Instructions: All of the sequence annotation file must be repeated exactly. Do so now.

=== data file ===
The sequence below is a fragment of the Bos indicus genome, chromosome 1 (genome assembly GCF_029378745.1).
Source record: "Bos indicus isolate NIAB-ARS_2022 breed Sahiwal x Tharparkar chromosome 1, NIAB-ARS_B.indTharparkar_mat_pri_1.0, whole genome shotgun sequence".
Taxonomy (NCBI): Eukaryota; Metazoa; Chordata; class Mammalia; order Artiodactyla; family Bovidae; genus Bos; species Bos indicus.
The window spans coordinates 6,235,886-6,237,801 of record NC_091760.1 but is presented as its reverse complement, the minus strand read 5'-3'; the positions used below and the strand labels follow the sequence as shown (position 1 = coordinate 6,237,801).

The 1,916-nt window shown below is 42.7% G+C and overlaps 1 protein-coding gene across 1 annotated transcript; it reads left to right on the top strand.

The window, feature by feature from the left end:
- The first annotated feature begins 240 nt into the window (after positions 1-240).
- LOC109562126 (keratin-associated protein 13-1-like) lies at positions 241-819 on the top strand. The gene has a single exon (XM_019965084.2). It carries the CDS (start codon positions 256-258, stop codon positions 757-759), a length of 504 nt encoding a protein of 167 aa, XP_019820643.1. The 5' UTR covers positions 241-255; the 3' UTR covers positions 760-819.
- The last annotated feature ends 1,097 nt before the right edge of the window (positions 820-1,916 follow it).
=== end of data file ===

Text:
The sequence below is a fragment of the Bos indicus genome, chromosome 1 (genome assembly GCF_029378745.1).
Source record: "Bos indicus isolate NIAB-ARS_2022 breed Sahiwal x Tharparkar chromosome 1, NIAB-ARS_B.indTharparkar_mat_pri_1.0, whole genome shotgun sequence".
Taxonomy (NCBI): Eukaryota; Metazoa; Chordata; class Mammalia; order Artiodactyla; family Bovidae; genus Bos; species Bos indicus.
The window spans coordinates 6,235,886-6,237,801 of record NC_091760.1 but is presented as its reverse complement, the minus strand read 5'-3'; the positions used below and the strand labels follow the sequence as shown (position 1 = coordinate 6,237,801).

The 1,916-nt window shown below is 42.7% G+C and overlaps 1 protein-coding gene across 1 annotated transcript; it reads left to right on the top strand.

The window, feature by feature from the left end:
- The first annotated feature begins 240 nt into the window (after positions 1-240).
- LOC109562126 (keratin-associated protein 13-1-like) lies at positions 241-819 on the top strand. The gene has a single exon (XM_019965084.2). It carries the CDS (start codon positions 256-258, stop codon positions 757-759), a length of 504 nt encoding a protein of 167 aa, XP_019820643.1. The 5' UTR covers positions 241-255; the 3' UTR covers positions 760-819.
- The last annotated feature ends 1,097 nt before the right edge of the window (positions 820-1,916 follow it).